Climate activist Michael E. Mann believes Australia’s prime minister and America’s new president both pose an “existential threat” to humanity, thanks to their embrace of fossil fuels.
Mann, a professor of meteorology at Penn State, has co-written a Guardian op-ed opining about the Trump administration’s focus on an all-of-the-above energy approach that includes clean coal. Even though Trump made energy independence a tent pole in his campaign.
Mann is also worried that President Donald Trump will leave the Paris climate accord, even though it’s neither a treaty nor binding. He believes this is the direct opposite of President Obama’s global warming agenda, which focused on the “decarbonization” of the U.S. economy.
But this green agenda has hardly succeeded in recent years, with renewables increasing by only two percent since 2009 while costing taxpayers billions of dollars. It’s a harsh truth that compelled Obama to admit that natural gas is preferable to other choices.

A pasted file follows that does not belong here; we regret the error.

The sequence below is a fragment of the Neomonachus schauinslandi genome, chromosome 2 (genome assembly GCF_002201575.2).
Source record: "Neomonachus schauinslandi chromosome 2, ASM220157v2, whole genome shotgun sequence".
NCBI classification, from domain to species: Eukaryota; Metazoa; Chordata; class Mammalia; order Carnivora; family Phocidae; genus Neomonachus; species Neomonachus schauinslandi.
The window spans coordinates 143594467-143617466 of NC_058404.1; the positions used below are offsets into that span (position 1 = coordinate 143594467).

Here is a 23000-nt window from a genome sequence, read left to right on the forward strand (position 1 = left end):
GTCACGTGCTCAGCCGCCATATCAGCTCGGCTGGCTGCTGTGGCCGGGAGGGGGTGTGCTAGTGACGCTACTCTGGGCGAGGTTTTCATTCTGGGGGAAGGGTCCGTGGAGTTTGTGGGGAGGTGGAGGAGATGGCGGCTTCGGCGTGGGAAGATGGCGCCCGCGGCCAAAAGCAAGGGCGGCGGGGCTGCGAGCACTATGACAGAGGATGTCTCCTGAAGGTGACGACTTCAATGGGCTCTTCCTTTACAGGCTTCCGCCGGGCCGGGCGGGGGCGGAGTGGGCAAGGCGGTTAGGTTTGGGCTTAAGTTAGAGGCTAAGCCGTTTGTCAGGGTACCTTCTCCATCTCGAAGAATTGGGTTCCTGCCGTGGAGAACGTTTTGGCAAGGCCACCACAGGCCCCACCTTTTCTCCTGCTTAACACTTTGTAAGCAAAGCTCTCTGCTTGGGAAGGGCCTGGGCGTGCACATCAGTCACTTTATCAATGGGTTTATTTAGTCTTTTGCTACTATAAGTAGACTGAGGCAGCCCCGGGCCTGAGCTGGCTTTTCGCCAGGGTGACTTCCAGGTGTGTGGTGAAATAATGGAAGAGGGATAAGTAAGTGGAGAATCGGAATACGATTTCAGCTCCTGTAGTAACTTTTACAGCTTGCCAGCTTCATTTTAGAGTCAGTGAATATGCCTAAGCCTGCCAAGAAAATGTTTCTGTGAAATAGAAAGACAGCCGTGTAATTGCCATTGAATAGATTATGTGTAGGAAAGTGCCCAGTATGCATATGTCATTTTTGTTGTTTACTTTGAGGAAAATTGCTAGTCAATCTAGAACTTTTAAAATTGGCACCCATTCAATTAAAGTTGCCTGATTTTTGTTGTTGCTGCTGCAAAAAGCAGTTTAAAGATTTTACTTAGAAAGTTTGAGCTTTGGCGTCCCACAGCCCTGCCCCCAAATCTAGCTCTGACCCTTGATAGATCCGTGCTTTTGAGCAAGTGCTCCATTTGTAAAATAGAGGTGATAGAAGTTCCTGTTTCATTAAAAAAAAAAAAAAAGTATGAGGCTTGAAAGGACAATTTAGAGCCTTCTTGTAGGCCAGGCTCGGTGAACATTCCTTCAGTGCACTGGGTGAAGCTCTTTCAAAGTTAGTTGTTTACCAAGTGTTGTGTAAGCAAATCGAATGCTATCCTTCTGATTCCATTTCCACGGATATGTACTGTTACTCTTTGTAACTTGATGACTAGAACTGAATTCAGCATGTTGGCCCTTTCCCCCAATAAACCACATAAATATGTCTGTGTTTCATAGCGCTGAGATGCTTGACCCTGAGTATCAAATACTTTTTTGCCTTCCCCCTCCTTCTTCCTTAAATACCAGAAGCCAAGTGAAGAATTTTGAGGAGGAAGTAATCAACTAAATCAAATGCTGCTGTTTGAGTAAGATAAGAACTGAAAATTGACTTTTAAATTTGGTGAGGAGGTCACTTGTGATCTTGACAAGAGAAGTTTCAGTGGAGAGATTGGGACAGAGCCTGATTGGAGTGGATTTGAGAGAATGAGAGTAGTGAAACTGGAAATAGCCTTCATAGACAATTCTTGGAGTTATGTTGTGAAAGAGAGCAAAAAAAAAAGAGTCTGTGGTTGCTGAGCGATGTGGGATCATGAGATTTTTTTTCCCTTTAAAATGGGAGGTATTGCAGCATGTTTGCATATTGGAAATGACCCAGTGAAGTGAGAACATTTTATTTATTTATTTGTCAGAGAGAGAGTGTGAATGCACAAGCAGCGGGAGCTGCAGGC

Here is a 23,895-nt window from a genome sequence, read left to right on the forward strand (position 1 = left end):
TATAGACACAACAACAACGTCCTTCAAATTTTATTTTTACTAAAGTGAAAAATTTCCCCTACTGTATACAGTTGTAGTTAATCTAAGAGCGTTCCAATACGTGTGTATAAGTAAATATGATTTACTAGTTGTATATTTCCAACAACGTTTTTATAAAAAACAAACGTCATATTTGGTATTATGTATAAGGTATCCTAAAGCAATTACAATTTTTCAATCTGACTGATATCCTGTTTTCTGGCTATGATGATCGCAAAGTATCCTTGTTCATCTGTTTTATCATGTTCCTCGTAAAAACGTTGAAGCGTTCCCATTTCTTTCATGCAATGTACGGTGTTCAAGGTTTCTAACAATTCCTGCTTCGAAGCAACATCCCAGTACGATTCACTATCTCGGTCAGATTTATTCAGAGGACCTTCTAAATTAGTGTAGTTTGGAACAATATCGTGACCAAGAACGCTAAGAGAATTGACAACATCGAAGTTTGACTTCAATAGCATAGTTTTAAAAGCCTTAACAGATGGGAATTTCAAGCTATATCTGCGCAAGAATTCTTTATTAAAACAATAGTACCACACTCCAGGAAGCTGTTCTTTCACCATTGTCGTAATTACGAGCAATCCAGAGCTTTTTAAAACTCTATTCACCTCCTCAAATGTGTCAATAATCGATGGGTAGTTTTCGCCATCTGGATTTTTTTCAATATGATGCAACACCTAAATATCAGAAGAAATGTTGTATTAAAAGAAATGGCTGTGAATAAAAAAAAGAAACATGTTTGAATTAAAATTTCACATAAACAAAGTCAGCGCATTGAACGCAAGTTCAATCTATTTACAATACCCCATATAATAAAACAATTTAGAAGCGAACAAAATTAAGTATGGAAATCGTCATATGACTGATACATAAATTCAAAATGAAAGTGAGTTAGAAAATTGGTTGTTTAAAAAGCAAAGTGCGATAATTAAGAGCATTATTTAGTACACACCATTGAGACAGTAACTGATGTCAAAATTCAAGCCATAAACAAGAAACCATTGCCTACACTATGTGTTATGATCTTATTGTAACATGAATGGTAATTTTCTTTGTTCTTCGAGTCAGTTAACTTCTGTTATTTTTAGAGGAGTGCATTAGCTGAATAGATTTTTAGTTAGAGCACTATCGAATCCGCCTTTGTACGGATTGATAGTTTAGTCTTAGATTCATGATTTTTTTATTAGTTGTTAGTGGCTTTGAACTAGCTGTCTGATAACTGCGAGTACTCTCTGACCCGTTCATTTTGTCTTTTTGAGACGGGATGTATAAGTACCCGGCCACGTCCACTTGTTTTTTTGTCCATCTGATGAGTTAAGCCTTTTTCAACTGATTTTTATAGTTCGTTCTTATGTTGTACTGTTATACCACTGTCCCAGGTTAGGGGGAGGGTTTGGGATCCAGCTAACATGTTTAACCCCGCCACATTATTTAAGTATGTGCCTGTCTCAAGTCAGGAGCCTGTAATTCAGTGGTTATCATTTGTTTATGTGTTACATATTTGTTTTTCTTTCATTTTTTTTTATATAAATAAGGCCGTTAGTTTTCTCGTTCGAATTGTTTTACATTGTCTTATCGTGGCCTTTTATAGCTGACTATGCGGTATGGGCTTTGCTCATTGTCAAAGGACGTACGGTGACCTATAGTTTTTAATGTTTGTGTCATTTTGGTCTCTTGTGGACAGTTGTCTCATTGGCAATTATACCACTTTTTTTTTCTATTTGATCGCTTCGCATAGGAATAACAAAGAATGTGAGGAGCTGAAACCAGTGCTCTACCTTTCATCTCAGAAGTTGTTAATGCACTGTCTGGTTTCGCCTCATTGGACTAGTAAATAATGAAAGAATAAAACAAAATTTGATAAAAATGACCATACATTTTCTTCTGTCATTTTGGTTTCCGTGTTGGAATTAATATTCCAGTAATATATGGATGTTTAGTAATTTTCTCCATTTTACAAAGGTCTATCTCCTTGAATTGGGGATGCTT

Nations that have employed widespread wind and solar farms, like those now in use in southern Australia, are reeling from sticker shock. Prime Minister Malcolm Turnbull has begun a campaign to build more coal-fired power plants.
His actions come in response to the high electricity prices Australians are now paying. And renewables like wind and solar are proving unreliable, intermittent, and incompatible with traditional power grids.
Ironically, coal-fired power plants are now burning as clean as natural gas-fired plants thanks to advanced scrubbing technologies.